The Top 3 Problems Holding Back Embedded Systems Engineering

The Top 3 Problems Holding Back Embedded Systems Engineering

Most embedded system developers don’t realize it, but they have three mindset problems that are preventing them from getting to market faster and decreasing their engineering costs. These problems can be found to have their roots all the way back in the 1970’s when embedded system development first began.

 The problems include:

  • Customization
  • Starting out too low-level
  • Believing that all software should be free

Let’s examine each of these problems and see how they affect the way we design embedded systems. 


First, embedded systems engineers want to customize everything. In this case, customization can be thought of as starting from scratch. A new project comes down the line and rather than leveraging existing software and hardware that can speed-up development, they decide that they can do it better and faster if they just do it from scratch. This is equivalent to needing new tires on your vehicle and rather than shopping around at the local tire shops for a new set of wheels, firing up CAD software and starting to design a new wheel and claiming that it will be faster and cheaper to redesign and manufacture them than just going down to the store. Obviously, starting from scratch is not going to be faster or cheaper but this is exactly what engineers do every time a new project starts because this is how we have always done it since the industry came into existence.


Second, embedded systems developers start projects working from the ground up. They jump into the low-level details far too soon. Engineers start to get a few details about the project and usually jump right into trying to find the microcontroller that will best fit their application without giving any thought to whether a preconfigured hardware platform might exist that they can instead build upon. In many cases, this is due to embedded engineers being heavily focused on the bits and the bytes and listening a little bit too much to the chip vendors marketing. We are constantly bombarded with how this new chip available and will make our lives better as developers but the problem is that the chip is just stand-alone and there is so much other stuff that needs to be done before that chip is really useful for an application.


Finally, software engineers have concluded that software should be free. The open source movement is pushed heavily on budding engineers at colleges when they have no funds to consider commercial software. By the time they leave the university and enter the workforce, they are convinced the only way to build an embedded system is to use free software (and educational, non-commercial platforms). They aren’t taught or even consider the possibilities that free software has deficiencies such as:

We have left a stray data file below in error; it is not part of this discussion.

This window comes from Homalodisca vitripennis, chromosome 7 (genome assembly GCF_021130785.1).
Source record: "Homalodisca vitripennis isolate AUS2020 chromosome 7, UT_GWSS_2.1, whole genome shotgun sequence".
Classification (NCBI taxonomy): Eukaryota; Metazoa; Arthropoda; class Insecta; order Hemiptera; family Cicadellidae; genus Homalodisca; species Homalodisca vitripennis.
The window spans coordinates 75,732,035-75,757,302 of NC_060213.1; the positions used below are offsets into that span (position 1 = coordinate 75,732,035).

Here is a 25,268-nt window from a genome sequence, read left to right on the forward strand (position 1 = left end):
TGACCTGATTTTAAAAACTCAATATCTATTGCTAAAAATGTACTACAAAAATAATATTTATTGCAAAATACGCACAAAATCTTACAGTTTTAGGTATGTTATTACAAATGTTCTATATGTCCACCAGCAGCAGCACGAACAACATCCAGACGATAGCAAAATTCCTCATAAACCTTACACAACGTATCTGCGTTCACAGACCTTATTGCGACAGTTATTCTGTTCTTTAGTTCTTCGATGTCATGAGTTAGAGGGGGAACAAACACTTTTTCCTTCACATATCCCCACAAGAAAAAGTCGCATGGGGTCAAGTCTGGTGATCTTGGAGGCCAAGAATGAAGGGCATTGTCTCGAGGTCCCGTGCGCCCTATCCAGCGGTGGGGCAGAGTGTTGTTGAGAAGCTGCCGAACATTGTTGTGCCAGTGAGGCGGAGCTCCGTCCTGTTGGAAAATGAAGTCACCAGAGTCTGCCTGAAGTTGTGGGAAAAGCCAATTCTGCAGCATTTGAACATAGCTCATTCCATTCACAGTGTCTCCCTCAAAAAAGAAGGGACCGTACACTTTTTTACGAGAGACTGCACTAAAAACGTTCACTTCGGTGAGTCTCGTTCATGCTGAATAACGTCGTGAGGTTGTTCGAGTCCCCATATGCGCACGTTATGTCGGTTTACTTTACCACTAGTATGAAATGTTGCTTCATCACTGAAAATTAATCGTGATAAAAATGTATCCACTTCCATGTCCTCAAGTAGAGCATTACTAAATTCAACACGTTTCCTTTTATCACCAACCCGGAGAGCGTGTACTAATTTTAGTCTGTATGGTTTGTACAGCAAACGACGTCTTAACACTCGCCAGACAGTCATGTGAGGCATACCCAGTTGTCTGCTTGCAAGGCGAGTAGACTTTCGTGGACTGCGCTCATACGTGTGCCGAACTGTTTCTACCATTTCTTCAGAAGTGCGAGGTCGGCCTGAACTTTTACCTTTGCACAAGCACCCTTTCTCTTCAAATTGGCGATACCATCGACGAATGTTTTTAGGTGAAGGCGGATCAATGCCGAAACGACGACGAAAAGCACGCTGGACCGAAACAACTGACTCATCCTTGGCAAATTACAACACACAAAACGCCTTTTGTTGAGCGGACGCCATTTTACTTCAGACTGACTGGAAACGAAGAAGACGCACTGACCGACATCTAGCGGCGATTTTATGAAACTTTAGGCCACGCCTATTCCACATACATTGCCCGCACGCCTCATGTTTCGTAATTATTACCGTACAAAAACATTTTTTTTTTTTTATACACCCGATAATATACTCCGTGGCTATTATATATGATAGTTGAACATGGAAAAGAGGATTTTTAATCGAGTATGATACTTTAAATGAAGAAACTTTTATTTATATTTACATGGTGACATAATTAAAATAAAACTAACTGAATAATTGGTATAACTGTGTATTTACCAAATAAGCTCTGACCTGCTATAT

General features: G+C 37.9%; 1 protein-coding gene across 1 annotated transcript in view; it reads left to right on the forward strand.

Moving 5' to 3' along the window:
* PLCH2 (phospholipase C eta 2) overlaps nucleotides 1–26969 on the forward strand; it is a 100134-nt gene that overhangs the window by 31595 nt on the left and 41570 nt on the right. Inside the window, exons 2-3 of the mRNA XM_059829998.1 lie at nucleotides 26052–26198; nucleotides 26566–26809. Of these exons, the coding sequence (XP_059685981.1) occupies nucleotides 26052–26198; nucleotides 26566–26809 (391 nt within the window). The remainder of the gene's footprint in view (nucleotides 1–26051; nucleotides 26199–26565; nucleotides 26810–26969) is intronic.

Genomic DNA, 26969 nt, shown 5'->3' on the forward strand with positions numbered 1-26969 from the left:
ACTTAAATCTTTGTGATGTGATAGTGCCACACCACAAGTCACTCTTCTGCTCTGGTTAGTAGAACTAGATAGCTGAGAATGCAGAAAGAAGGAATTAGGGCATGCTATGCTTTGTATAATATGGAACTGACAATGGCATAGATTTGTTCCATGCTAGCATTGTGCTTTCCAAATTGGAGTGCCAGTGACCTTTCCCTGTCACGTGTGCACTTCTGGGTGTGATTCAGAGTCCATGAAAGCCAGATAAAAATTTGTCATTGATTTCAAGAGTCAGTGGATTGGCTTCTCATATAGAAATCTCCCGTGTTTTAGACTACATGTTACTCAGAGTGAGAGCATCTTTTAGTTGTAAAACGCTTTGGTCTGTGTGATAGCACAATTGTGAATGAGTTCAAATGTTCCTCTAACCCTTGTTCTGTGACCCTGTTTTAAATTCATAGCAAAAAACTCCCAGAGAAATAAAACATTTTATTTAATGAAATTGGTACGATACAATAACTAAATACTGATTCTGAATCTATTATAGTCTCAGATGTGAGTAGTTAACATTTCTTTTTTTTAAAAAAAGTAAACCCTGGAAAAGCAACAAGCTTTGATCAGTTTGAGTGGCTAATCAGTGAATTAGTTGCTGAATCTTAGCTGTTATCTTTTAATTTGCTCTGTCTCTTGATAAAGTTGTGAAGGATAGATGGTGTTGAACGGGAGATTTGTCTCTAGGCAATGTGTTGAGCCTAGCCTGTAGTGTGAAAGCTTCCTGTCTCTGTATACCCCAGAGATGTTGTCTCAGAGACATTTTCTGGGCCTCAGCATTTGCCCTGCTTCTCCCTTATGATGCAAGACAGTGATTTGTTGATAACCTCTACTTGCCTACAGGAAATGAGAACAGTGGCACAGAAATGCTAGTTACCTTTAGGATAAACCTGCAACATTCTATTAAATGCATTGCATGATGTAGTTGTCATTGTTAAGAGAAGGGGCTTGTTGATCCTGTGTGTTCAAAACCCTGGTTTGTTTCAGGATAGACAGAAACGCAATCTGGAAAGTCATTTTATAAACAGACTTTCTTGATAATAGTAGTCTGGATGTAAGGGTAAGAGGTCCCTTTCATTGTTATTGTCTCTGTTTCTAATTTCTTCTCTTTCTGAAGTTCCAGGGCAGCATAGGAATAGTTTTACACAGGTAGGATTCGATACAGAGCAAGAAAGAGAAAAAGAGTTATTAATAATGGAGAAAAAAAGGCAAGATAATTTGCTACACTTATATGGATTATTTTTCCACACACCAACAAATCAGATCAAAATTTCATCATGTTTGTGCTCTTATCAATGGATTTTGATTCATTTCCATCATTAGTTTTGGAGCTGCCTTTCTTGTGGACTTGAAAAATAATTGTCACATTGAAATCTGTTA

• Code base quality
  • Learning curve
  • No access to technical support
  • Software security management
  • Legal issues associated with licensing

This has entrenched the idea that “we don’t need to buy software” which leaves teams with poorly supported code bases and scrambling with business issues that far outweigh the cost of a commercial code base. A simple engineering cost analysis should reveal this deficiency, but they are rarely performed and even when they do, engineers trust their “gut” that the free software will cost less.


There are several ways a developer and team can get away from these problems. First, a developer needs to identify how entrenched these issues are in their own thought processes and open their minds to new and innovative ways to build embedded systems. Second, developers need to stop thinking that free, open source software is the cheapest and fastest route to production. Third, developers need to move away from the low-level, chip vendor thinking and start looking at platforms and solutions that already exist that can be easily modified to meet the requirements. This could be done by using something like the SCM318 which already meets industrial hardware specifications, is built with commercial software and can be easily modified to include the high-level end application.

The mindset changes won’t necessarily be easy and undoubtedly there will be resistance, but the results will undoubtedly result in more robust systems and faster time to revenue. In the next post, we will discuss several ways to create architectural scalability in embedded designs.


Take a few moments and carefully think through these three problems; customization, starting too low-level and using free software. Are these problems holding you back from being more successful? If so, what steps are you going to take today to remove these barriers?


How to Scope Your First HMI Project

How to Scope Your First HMI Project

Many embedded systems today use a human machine interface (HMI) to interact with the users and world around them. HMI’s are so common that a first time HMI developer often under estimates the total extent of what is necessary to successfully pull off the project. In this post, we will examine what is necessary to scope your first HMI project and make it a success.

Usually the first instinct a developer has when working on an HMI project is to build the solution from scratch. I often see developers start by searching the internet for cheap LCD’s, video graphic chips, single board computers and even start to generate block diagrams for building their own custom display module. There are several major issues with going down this path such as:

  • Significant time investment
  • Substantial monetary investment
  • Scalability issues as hardware such as the LCD changes over time
  • Creating and maintaining the software that drives the LCD

Rather than starting at the implementation level, first time HMI project developers should take a 30,000-foot view and think through the entire HMI process to fully understand everything that will need to go into the project.

There are four major areas that a developer needs to consider in order to make their HMI successful that covers far more than just driving a LCD. These include:

  • User Interface (UI) / Graphical User Interface (GUI)
  • Communications